It doesn’t surprise me that fewer and fewer science postdocs are domestic. Math has been imploding this way for quite some time. Several years ago I heard the astonishing statistic that something on the order of 50% of secondary level math classes are being taught “out of subject,” i.e. by someone who lacks a major, minor, or certificate in math– the proverbial gym teacher, on a large scale. No good can come of having half the classes taught by people who don’t know what they’re doing for an extended period of time, and indeed no good has come of it. We are now at the point where even if we drafted every non-foreign person graduating with a Bachelor’s in math into teaching high school, we could not fill all the classrooms with teachers. The actual math content of courses has been watered down, to the point where students taking courses called “calculus” and “trigonometry” can’t solve basic linear equations even when you offer them candy. Entire swaths of mathematics have been eliminated from the curriculum for so long that the people currently teaching math don’t even know they’ve been missing. We are actually, actively, losing knowledge of mathematics.

    With math in this pathetic state, it doesn’t surprise me that science, to which it is handmaiden, is suffering too.

  15. sealionii Says:

    Well, let’s see: my lab is a biology lab at a world-class university; we have two graduate students (both American) and four postdocs, American (me), Estonian, French and Chinese. The lab next to ours has an Indian, an Israeli, a Ukrainian, a Frenchman, a Taiwanese, a Korean, and six Americans; next to us on the other side, three Americans.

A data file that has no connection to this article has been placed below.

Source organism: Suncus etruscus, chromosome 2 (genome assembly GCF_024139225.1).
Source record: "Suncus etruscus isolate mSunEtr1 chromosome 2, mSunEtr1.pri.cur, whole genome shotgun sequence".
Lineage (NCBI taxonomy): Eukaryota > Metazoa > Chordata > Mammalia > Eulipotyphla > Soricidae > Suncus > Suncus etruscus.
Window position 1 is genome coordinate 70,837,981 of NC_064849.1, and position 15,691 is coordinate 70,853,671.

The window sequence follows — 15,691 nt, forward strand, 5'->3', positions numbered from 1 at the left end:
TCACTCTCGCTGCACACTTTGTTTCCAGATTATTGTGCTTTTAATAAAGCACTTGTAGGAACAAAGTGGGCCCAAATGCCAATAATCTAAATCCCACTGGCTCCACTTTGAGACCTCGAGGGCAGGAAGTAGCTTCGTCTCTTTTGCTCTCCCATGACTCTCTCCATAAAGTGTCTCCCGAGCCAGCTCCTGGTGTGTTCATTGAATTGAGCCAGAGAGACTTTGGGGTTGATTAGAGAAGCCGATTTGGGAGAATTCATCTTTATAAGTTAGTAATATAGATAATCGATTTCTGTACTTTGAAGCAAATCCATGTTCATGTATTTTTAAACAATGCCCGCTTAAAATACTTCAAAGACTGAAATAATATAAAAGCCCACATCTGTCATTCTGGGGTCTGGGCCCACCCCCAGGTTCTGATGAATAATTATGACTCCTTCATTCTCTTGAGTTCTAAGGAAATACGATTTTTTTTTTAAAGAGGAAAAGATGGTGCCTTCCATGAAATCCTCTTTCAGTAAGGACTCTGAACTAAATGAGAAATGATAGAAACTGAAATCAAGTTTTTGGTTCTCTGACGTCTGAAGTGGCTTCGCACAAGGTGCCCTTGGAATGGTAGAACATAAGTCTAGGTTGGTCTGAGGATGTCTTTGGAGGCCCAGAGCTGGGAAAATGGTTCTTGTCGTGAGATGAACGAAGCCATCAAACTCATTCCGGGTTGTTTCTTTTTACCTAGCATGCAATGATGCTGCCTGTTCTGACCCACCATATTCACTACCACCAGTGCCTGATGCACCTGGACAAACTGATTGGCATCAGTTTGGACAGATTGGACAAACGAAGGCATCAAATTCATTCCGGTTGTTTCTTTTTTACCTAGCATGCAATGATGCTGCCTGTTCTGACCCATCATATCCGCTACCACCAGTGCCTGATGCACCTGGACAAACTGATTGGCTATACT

It is possible, even likely, that this university is cherry-picking American citizens, who are easier to fund; my university is located in a major urban metropolis, making it more cosmopolitan and possibly more attractive to top European scientists. My undergraduate university (still very good, but not as good) had a graduate program in chemistry which seemed to consist of about equal parts Indian, East European, and American students.

    So, as long as we’re comparing anecdotes, mine is much less worrisome on this front than yours. I think.

  16. Grave Regards Says:

    “In this revolution, research has become central, it also becomes more formalized, complex, and costly. A steadily increasing share is conducted for, by, or at the direction of, the Federal government.

    Today, the solitary inventor, tinkering in his shop, has been overshadowed by task forces of scientists in laboratories and testing fields. In the same fashion, the free university, historically the fountainhead of free ideas and scientific discovery, has experienced a revolution in the conduct of research. Partly because of the huge costs involved, a government contract becomes virtually a substitute for intellectual curiosity. For every old blackboard there are now hundreds of new electronic computers.

    The prospect of domination of the nation’s scholars by Federal employment, project allocations, and the power of money is ever present – and is gravely to be regarded.

    Yet, in holding scientific research and discovery in respect, as we should, we must also be alert to the equal and opposite danger that public policy could itself become the captive of a scientific-technological elite. ”
    — President Eisenhower